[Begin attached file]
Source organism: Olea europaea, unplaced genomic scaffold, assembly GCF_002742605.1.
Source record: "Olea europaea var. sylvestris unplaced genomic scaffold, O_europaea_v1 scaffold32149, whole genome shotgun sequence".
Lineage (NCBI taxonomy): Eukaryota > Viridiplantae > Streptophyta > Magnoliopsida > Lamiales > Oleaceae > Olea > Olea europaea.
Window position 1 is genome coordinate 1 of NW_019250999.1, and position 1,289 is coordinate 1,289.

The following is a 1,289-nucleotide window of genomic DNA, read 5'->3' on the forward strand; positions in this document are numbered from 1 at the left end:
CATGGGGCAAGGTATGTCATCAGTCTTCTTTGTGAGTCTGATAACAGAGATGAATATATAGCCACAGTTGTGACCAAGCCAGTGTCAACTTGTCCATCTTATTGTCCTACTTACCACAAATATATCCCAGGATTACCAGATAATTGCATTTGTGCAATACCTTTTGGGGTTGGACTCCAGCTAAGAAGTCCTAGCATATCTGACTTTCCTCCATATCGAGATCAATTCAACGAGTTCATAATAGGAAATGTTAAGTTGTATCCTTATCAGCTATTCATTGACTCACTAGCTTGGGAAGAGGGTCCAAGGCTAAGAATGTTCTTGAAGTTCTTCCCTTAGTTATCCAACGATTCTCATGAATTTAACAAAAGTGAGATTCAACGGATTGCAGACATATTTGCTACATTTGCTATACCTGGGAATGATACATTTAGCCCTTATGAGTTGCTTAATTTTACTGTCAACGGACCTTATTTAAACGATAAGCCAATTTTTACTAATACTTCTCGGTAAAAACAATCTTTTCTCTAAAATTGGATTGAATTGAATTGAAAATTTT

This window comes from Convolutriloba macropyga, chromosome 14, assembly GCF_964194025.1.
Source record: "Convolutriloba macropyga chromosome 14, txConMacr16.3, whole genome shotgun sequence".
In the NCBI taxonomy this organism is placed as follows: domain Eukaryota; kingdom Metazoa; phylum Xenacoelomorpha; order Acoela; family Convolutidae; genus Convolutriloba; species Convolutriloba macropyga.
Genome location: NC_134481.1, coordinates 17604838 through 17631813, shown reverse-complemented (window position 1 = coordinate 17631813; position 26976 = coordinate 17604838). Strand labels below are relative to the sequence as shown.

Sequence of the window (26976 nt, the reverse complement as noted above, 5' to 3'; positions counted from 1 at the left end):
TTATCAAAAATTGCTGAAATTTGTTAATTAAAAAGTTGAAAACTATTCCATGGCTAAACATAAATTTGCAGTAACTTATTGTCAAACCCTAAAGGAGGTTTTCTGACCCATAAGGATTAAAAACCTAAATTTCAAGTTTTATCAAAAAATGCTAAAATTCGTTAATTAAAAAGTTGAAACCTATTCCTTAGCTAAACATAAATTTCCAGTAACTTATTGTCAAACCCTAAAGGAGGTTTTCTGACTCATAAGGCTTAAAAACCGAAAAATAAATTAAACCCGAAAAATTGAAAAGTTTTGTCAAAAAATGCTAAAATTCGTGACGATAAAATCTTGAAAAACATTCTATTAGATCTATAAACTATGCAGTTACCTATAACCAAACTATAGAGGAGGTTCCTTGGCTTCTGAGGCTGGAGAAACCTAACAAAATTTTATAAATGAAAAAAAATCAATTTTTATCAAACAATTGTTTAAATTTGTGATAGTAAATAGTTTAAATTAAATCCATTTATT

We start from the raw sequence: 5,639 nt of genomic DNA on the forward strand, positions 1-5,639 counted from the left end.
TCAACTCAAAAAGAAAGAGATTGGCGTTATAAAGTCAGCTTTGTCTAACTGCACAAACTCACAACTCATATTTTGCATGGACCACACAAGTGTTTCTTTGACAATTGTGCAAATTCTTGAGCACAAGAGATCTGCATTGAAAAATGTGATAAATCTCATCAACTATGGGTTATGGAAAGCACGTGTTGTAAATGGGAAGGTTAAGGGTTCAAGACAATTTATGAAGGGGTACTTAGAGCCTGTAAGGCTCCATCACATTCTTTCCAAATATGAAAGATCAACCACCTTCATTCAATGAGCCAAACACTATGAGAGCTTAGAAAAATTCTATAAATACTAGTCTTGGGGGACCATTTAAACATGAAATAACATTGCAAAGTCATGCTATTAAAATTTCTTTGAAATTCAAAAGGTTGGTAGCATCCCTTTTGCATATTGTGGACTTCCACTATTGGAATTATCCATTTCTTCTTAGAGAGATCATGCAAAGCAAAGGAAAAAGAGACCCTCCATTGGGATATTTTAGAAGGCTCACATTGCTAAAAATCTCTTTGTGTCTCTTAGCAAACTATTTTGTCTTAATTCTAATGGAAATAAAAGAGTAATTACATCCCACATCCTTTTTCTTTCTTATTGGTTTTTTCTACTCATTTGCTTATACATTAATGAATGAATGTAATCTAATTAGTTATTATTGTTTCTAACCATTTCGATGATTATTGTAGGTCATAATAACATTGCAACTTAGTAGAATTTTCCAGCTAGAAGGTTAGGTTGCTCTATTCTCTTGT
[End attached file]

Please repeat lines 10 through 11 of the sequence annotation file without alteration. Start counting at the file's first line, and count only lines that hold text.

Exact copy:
Genome location: NC_134481.1, coordinates 17604838 through 17631813, shown reverse-complemented (window position 1 = coordinate 17631813; position 26976 = coordinate 17604838). Strand labels below are relative to the sequence as shown.

Sequence of the window (26976 nt, the reverse complement as noted above, 5' to 3'; positions counted from 1 at the left end):